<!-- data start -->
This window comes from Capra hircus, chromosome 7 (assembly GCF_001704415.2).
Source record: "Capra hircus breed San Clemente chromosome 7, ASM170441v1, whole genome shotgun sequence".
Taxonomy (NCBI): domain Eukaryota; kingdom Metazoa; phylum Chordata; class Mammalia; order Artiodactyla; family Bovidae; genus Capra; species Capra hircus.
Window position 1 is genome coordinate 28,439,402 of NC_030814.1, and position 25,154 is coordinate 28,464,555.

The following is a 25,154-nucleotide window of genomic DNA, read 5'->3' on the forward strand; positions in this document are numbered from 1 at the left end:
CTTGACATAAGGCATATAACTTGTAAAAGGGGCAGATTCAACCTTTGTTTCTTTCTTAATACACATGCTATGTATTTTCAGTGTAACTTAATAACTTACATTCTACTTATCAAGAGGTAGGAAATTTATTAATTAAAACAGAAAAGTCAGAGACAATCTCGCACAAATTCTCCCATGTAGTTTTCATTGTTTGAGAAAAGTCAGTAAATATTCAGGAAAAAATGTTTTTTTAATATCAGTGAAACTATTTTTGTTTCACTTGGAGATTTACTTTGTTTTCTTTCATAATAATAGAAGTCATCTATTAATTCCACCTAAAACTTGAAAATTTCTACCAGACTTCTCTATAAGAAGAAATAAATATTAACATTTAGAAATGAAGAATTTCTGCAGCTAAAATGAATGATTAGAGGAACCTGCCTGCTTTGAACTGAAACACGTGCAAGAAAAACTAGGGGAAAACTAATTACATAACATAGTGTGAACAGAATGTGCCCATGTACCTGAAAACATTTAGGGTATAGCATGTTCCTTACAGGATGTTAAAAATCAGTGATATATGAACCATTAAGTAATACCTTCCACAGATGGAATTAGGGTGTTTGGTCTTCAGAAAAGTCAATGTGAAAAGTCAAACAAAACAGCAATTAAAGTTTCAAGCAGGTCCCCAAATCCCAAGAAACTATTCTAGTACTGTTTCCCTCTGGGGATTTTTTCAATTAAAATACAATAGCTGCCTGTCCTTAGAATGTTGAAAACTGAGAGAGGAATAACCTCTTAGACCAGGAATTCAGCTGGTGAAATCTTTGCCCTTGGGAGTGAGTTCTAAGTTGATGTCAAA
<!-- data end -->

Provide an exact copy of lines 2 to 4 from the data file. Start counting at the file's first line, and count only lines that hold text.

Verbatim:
Source record: "Capra hircus breed San Clemente chromosome 7, ASM170441v1, whole genome shotgun sequence".
Taxonomy (NCBI): domain Eukaryota; kingdom Metazoa; phylum Chordata; class Mammalia; order Artiodactyla; family Bovidae; genus Capra; species Capra hircus.
Window position 1 is genome coordinate 28,439,402 of NC_030814.1, and position 25,154 is coordinate 28,464,555.